I think what we can definitely say, however, is that how well you do at Danger Zone isn’t necessarily related to how much control you have over your brainwave activity. As a biofeedback training tool, it’s not much use.
I’m obviously not the only one to want to test this, either:
What I like best about that are the people getting really upset in the comments because they believe it REALLY DOES WORK UR JUST DOIN IT RONG.
As has become something of a tradition over the past couple of years, we’re spending Christmas away from (temporary) home in the company of family. As is also something of a tradition, we’re spending the holiday season in the back of beyond where there is almost no phone reception, so if you have sent me any text messages wishing me good cheer and I haven’t replied it’s not because I don’t love you any more: I haven’t received it. We do, however, have wifi and this year I brought a laptop so I can continue writing.
The lodge where we’re staying is amazing. Seriously amazing. I could live in a house like this quite happily. The only thing that could make it better is if it were a lighthouse, but I’m being picky. The weather so far has been fairly grim and dreich, so the light has been far too poor for taking photographs. Still, I snapped this shot of the view from the upper balcony in an effort to show the spectacular view of the torrents roaring constantly in the background. We sleep with the window open.
Yesterday Frood and I went out with the parents on a short but windy, wet and enjoyable bike ride to explore a little. Needing something that would fit on the rack, and with most of the noble steeds in storage, I was obliged to bring Shackleton, sporting his brand new wheels (more on that particular saga later). The thing is, I’ve put the Hutchinson Gold Cross tyres on him in preparation for the snows, and I left the 16 tooth sprocket on, so he’s currently rolling around with gear inches in excess of 70. This would be fine for the hill-free streets of Aberdeen, but out here in the wilds the roads come in lumpy. I think we did all of 6 miles yesterday and my legs are no longer speaking to me. I am seriously out of practise on fixed!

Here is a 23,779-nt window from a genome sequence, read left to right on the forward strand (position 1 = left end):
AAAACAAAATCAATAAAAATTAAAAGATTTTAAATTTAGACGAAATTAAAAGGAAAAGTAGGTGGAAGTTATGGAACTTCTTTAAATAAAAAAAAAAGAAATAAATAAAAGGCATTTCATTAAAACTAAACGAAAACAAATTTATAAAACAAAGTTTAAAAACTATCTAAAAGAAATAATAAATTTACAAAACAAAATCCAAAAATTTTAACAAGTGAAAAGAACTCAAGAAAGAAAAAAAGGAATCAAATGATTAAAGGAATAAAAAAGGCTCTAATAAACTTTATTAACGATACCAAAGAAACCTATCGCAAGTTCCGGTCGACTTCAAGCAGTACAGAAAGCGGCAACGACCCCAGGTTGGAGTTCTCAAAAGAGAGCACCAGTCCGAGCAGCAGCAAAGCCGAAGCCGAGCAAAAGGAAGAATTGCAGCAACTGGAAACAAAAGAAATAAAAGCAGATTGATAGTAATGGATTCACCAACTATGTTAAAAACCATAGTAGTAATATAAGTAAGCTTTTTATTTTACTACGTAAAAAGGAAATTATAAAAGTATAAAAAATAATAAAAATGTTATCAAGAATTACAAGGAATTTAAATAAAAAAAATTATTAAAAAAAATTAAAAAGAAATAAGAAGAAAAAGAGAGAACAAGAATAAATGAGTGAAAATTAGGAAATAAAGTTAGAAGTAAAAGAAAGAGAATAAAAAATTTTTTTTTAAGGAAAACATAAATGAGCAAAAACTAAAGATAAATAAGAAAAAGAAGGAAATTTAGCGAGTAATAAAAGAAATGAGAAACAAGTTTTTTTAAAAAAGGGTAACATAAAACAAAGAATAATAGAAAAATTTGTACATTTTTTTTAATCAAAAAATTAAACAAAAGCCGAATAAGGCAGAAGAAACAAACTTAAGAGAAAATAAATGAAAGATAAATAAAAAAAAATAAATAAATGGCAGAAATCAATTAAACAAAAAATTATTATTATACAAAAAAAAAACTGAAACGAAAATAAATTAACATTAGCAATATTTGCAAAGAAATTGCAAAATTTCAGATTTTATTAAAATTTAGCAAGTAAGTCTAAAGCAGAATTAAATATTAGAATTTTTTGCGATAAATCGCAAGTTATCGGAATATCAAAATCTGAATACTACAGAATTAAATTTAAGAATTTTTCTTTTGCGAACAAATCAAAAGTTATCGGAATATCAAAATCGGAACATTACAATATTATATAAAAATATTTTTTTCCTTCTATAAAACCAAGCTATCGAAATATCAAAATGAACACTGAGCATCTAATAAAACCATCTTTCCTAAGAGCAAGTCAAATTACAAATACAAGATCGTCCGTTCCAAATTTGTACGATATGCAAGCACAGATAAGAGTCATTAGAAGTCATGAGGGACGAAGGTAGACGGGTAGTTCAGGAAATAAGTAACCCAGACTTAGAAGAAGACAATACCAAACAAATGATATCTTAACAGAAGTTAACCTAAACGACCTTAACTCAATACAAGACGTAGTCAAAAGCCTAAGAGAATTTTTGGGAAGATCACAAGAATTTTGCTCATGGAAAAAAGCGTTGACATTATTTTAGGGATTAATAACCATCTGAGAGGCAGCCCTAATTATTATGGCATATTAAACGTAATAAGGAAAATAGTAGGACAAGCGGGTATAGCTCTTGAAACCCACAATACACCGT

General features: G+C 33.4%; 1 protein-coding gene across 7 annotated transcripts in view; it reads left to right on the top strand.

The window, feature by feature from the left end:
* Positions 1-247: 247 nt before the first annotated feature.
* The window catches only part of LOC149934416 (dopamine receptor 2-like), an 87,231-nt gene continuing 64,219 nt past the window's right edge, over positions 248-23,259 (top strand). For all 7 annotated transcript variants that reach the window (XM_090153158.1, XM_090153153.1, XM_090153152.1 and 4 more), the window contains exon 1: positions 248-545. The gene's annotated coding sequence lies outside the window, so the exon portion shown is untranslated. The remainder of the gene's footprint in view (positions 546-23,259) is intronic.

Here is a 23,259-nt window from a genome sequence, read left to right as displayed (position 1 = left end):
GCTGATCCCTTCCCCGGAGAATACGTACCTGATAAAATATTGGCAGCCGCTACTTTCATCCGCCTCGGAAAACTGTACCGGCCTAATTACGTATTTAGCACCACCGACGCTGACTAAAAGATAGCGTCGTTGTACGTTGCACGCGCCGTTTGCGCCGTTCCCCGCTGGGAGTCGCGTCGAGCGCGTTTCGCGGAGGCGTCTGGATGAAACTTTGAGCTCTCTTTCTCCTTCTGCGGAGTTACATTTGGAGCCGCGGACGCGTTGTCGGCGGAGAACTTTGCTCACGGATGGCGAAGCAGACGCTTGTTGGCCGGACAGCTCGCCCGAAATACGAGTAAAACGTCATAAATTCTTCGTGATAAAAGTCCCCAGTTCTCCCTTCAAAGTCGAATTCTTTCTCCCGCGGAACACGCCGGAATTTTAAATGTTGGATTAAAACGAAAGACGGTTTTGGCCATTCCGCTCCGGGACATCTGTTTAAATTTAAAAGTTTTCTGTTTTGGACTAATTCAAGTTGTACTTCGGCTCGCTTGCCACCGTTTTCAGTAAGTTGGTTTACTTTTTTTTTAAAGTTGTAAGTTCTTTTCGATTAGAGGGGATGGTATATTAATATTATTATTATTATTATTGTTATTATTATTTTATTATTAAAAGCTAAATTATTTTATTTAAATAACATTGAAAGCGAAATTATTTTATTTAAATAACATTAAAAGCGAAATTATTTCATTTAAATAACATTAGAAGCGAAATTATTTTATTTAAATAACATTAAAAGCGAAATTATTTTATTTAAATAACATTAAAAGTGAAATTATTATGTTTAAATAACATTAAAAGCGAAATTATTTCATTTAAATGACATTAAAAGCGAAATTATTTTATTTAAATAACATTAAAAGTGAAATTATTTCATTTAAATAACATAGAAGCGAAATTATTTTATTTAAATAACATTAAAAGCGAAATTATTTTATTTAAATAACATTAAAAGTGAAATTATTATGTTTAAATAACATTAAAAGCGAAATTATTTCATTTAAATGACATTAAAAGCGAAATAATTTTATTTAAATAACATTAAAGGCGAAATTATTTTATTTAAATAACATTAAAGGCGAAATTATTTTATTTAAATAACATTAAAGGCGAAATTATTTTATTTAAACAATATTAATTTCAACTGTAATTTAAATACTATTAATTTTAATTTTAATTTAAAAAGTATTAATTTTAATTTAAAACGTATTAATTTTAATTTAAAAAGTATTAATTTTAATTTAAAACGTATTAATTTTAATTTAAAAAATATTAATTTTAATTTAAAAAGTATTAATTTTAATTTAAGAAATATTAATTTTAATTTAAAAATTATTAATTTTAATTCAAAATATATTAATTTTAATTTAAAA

Finally, here is medium-sized Stitch (still on his Scotland tour) wearing the Stitch slippers Nick and Candice got me for my Christmas:
I have a minor Stitch obsession, as a few of you might know. This one I got not that long ago. He came inside a massive mug covered in Stitch faces. He is referred to as ‘Scruffy Little Stitch’ to distinguish him from the various other Stitch incarnations in the house, including, most recently, MegaStitch (there will be a picture of him along later).
Scruffy Little Stitch lives on my desk along with the Penguin of Death and the Lara Croft figurine. He’s one of my favourites, despite his small size, because he always looks like he’s holding his arms out for a hug.
At some point Frood put him on the Gorillapod he bought me for my birthday. Stitch then refused to come down — perching up there despite me thumping the desk quite hard — reminding me of the plush Cthulhu we put above the fireplace in Devon as a Christmas decoration one year. He wouldn’t come down, either. He stayed up there for 18 months or so.
He has a particularly smug look about him in this photograph. Either he’s pleased with my word count or he knows something he’s not telling. Being a suspicious cow, I suspect the latter.
Once I’d taken his picture he came down all by himself. He just wanted his picture taken. Such an exhibitionist.
Oh, and this is Christmas Cthulhu. I think I might have been slightly squiffy at the time:
Two of my favourite things in the whole wide world.
And I’ve pre-ordered so it will ARRIVE ON MY BIRTHDAY!
JELLY. CAEK. RABBIDS. BICYCLES. SACKPEEPLES.
I can’t think of anything to make a birthday girl happier, unless it’s Stitch-related.
He thinks this is the best thing he has ever seen, EVAR. Every time he sees it he starts laughing.
Mind you, so do I.
We made this: